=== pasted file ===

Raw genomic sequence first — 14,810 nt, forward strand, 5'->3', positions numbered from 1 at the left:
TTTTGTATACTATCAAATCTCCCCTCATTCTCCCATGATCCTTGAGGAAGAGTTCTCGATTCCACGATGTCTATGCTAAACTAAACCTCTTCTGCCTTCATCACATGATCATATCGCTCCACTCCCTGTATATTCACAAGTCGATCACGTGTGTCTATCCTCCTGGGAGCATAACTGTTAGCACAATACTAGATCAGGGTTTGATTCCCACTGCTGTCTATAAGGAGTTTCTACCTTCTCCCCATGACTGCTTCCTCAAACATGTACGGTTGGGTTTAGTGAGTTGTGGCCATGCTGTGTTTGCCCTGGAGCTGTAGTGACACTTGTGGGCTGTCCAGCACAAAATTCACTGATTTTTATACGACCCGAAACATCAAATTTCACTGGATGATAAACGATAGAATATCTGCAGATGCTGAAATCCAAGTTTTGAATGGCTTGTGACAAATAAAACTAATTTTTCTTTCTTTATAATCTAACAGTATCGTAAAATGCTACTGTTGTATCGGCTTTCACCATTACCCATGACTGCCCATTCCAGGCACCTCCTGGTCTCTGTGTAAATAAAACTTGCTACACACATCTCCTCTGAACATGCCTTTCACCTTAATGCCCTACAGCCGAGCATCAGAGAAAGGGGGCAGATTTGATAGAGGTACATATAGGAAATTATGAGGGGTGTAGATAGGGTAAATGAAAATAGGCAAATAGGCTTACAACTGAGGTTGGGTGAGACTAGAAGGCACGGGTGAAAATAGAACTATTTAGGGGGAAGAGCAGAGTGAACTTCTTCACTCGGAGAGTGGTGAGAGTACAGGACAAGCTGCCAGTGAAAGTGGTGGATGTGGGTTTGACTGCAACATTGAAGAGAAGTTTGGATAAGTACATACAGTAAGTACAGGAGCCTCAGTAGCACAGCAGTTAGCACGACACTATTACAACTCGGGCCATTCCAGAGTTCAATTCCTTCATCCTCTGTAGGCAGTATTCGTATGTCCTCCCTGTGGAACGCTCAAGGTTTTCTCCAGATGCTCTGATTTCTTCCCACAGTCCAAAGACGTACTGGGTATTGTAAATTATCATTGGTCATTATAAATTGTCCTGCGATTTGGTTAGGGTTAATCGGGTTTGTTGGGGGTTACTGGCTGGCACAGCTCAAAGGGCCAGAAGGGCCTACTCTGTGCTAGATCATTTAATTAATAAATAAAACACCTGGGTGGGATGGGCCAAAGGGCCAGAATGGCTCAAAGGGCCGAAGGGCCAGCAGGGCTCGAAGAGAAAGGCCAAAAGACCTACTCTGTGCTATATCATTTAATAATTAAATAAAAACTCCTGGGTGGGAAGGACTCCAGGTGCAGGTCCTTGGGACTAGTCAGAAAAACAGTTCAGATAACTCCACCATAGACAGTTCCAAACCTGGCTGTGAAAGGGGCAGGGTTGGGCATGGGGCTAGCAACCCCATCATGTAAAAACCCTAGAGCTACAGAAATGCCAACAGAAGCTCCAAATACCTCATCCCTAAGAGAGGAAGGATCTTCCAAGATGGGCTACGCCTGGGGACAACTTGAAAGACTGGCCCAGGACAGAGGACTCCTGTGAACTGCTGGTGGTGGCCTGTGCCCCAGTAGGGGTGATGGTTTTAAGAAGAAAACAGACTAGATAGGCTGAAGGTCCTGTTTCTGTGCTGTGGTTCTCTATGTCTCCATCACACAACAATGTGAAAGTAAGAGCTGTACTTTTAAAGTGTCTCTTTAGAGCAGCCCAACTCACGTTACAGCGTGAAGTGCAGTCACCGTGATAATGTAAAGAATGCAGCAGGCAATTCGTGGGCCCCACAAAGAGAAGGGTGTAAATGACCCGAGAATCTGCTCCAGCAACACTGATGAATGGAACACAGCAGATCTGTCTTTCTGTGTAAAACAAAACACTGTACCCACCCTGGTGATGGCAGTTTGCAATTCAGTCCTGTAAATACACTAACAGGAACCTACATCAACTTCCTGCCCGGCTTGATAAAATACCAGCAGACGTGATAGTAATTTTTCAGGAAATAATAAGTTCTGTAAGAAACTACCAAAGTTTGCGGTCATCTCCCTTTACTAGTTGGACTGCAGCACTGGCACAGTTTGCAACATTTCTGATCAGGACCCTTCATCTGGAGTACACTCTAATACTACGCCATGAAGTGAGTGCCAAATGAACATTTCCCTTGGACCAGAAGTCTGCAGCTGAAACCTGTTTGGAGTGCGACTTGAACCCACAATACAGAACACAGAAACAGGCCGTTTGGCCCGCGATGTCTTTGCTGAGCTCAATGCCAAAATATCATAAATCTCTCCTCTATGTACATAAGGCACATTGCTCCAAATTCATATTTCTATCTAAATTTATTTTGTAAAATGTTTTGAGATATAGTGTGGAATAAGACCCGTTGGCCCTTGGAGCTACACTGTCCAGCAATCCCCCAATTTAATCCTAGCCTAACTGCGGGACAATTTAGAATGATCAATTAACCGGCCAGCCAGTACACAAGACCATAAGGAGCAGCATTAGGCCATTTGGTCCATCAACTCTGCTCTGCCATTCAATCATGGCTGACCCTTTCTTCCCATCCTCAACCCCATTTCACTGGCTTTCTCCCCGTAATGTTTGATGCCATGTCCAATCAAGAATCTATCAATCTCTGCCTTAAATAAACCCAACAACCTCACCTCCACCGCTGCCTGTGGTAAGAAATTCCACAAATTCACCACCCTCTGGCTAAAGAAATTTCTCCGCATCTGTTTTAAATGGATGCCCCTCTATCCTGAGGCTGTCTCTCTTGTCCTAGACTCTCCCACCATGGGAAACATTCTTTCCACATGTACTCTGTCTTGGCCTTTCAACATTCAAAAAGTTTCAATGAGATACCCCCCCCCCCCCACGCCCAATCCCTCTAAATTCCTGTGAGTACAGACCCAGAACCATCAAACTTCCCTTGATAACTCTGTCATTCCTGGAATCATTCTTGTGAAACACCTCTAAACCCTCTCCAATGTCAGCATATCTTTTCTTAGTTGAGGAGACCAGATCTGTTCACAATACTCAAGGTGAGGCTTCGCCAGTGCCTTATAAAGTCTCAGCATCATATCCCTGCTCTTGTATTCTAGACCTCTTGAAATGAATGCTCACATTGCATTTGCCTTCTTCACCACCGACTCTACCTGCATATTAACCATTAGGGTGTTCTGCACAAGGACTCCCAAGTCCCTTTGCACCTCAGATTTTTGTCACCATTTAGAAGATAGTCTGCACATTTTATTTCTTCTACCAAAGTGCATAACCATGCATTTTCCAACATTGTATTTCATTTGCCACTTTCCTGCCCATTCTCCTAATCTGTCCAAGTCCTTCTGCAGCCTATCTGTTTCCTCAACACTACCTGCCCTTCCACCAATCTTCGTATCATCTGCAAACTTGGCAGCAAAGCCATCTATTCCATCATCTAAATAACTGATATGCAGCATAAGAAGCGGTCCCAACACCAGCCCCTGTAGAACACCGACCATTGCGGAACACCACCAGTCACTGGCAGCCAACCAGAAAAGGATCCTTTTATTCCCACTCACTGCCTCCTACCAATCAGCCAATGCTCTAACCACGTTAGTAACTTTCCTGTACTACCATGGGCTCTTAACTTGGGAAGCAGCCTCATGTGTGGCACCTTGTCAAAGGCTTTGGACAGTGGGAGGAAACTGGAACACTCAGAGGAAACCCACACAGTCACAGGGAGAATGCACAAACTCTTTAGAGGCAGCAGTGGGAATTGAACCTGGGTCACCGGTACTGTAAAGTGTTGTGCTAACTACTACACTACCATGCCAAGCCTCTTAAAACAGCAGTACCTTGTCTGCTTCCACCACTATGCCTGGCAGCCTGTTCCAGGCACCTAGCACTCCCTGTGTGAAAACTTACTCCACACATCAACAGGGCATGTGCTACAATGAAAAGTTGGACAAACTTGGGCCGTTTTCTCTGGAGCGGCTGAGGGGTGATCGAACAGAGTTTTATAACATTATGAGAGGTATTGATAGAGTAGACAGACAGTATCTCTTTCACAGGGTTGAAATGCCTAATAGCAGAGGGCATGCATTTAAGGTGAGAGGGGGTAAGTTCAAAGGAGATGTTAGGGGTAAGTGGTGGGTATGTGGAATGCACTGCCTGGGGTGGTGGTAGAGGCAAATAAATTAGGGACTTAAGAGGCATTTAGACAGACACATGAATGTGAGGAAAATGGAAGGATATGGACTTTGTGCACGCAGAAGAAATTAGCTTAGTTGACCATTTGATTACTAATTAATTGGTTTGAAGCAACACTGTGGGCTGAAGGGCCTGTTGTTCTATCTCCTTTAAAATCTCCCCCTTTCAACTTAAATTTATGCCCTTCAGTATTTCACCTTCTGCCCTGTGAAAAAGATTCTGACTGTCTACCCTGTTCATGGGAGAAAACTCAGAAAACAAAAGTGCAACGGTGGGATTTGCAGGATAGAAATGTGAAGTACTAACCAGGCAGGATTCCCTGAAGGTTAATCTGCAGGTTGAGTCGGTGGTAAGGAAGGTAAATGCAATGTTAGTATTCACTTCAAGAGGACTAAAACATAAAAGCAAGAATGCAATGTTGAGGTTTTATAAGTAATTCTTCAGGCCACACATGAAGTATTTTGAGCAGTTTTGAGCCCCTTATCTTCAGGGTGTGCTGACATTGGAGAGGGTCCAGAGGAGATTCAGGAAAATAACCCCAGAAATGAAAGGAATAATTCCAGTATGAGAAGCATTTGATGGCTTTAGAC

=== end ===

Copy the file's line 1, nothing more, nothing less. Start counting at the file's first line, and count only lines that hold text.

Raw genomic sequence first — 14,810 nt, forward strand, 5'->3', positions numbered from 1 at the left: